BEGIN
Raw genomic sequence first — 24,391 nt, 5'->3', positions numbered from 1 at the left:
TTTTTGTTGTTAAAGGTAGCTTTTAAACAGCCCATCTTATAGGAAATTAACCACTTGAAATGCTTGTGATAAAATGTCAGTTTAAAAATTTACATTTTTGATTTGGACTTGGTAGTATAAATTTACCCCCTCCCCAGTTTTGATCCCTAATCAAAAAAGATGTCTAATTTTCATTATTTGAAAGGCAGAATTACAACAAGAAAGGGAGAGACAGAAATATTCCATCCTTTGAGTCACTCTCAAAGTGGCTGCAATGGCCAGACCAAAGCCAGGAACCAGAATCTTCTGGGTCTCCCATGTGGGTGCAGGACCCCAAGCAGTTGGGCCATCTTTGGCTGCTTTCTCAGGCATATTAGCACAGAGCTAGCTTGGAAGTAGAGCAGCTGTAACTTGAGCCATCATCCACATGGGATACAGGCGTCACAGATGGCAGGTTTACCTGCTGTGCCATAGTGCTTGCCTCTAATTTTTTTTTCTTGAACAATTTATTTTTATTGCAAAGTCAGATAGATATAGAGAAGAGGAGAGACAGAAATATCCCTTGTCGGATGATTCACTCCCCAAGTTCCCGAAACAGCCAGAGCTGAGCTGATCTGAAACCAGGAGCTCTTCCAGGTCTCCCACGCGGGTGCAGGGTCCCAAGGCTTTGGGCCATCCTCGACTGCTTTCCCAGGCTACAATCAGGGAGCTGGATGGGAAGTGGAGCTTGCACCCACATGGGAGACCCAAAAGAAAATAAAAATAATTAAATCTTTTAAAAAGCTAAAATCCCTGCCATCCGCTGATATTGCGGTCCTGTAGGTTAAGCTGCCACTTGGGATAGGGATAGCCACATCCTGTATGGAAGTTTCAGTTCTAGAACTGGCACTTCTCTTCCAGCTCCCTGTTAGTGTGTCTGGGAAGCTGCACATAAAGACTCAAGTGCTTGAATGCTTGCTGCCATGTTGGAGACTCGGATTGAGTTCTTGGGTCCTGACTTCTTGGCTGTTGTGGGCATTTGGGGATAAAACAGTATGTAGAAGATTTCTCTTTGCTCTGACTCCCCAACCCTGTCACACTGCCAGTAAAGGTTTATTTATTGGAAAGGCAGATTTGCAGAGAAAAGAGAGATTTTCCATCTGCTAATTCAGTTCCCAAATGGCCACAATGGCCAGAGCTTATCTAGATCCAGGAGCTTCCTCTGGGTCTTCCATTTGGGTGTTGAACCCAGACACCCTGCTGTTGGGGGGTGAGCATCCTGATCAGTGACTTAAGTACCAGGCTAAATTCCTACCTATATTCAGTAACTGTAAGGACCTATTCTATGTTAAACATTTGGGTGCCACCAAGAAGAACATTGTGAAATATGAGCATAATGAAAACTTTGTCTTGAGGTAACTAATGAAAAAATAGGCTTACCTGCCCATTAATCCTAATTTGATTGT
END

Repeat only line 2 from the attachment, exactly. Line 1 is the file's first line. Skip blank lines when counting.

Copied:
TTTTTGTTGTTAAAGGTAGCTTTTAAACAGCCCATCTTATAGGAAATTAACCACTTGAAATGCTTGTGATAAAATGTCAGTTTAAAAATTTACATTTTTGATTTGGACTTGGTAGTATAAATTTACCCCCTCCCCAGTTTTGATCCCTAATCAAAAAAGATGTCTAATTTTCATTATTTGAAAGGCAGAATTACAACAAGAAAGGGAGAGACAGAAATATTCCATCCTTTGAGTCACTCTCAAAGTGGCTGCAATGGCCAGACCAAAGCCAGGAACCAGAATCTTCTGGGTCTCCCATGTGGGTGCAGGACCCCAAGCAGTTGGGCCATCTTTGGCTGCTTTCTCAGGCATATTAGCACAGAGCTAGCTTGGAAGTAGAGCAGCTGTAACTTGAGCCATCATCCACATGGGATACAGGCGTCACAGATGGCAGGTTTACCTGCTGTGCCATAGTGCTTGCCTCTAATTTTTTTTTCTTGAACAATTTATTTTTATTGCAAAGTCAGATAGATATAGAGAAGAGGAGAGACAGAAATATCCCTTGTCGGATGATTCACTCCCCAAGTTCCCGAAACAGCCAGAGCTGAGCTGATCTGAAACCAGGAGCTCTTCCAGGTCTCCCACGCGGGTGCAGGGTCCCAAGGCTTTGGGCCATCCTCGACTGCTTTCCCAGGCTACAATCAGGGAGCTGGATGGGAAGTGGAGCTTGCACCCACATGGGAGACCCAAAAGAAAATAAAAATAATTAAATCTTTTAAAAAGCTAAAATCCCTGCCATCCGCTGATATTGCGGTCCTGTAGGTTAAGCTGCCACTTGGGATAGGGATAGCCACATCCTGTATGGAAGTTTCAGTTCTAGAACTGGCACTTCTCTTCCAGCTCCCTGTTAGTGTGTCTGGGAAGCTGCACATAAAGACTCAAGTGCTTGAATGCTTGCTGCCATGTTGGAGACTCGGATTGAGTTCTTGGGTCCTGACTTCTTGGCTGTTGTGGGCATTTGGGGATAAAACAGTATGTAGAAGATTTCTCTTTGCTCTGACTCCCCAACCCTGTCACACTGCCAGTAAAGGTTTATTTATTGGAAAGGCAGATTTGCAGAGAAAAGAGAGATTTTCCATCTGCTAATTCAGTTCCCAAATGGCCACAATGGCCAGAGCTTATCTAGATCCAGGAGCTTCCTCTGGGTCTTCCATTTGGGTGTTGAACCCAGACACCCTGCTGTTGGGGGGTGAGCATCCTGATCAGTGACTTAAGTACCAGGCTAAATTCCTACCTATATTCAGTAACTGTAAGGACCTATTCTATGTTAAACATTTGGGTGCCACCAAGAAGAACATTGTGAAATATGAGCATAATGAAAACTTTGTCTTGAGGTAACTAATGAAAAAATAGGCTTACCTGCCCATTAATCCTAATTTGATTGT